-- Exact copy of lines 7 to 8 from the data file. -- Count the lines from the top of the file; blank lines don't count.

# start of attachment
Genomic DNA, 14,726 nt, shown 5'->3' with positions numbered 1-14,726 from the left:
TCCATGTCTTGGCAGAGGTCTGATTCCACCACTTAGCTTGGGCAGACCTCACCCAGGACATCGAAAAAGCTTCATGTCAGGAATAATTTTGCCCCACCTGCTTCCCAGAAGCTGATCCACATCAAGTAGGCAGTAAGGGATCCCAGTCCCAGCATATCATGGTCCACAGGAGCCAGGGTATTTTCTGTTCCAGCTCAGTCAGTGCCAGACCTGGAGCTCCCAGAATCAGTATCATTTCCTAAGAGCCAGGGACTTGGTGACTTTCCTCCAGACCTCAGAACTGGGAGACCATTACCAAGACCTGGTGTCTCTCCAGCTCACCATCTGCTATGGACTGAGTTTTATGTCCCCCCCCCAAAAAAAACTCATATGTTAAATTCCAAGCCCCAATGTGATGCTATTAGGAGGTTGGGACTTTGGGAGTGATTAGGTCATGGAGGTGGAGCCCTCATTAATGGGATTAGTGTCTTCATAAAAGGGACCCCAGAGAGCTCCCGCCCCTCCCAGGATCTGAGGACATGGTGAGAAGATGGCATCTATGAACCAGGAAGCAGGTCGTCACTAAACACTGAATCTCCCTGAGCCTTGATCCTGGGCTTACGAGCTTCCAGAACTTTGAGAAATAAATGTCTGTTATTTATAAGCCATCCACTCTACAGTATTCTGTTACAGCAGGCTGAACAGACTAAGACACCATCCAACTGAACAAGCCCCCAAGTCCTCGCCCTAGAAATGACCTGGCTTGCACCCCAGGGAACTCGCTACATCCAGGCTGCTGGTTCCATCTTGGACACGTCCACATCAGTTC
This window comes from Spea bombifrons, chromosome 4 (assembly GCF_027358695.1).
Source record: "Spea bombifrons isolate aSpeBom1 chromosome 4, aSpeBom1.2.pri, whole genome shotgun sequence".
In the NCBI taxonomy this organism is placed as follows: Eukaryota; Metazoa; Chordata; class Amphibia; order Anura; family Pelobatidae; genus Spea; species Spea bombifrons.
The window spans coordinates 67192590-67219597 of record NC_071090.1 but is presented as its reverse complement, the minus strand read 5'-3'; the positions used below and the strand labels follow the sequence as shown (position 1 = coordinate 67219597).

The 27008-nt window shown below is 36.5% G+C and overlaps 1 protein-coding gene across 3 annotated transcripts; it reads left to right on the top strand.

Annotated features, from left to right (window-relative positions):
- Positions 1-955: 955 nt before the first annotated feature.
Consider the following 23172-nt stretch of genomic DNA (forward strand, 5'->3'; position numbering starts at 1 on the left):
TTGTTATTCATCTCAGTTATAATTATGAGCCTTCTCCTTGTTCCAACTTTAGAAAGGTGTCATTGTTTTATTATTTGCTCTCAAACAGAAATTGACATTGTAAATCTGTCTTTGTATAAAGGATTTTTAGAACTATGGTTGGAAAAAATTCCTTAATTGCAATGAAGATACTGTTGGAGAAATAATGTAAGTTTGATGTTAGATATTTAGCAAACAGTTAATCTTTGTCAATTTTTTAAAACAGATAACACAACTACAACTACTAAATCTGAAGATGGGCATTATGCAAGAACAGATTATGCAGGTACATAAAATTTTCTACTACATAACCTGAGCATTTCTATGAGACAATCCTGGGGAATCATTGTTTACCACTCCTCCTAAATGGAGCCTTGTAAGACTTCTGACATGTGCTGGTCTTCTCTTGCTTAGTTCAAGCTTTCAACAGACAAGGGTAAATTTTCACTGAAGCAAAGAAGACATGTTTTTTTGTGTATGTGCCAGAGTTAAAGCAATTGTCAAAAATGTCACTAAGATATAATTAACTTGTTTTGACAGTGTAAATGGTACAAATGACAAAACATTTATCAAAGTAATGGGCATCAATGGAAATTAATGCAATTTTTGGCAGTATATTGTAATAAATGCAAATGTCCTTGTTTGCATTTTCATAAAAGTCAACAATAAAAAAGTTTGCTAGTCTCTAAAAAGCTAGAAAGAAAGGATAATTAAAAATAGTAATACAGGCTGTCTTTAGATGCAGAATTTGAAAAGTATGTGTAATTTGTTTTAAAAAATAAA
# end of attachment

The 27008-nt window shown below is 36.5% G+C and overlaps 1 protein-coding gene across 3 annotated transcripts; it reads left to right on the top strand.

Annotated features, from left to right (window-relative positions):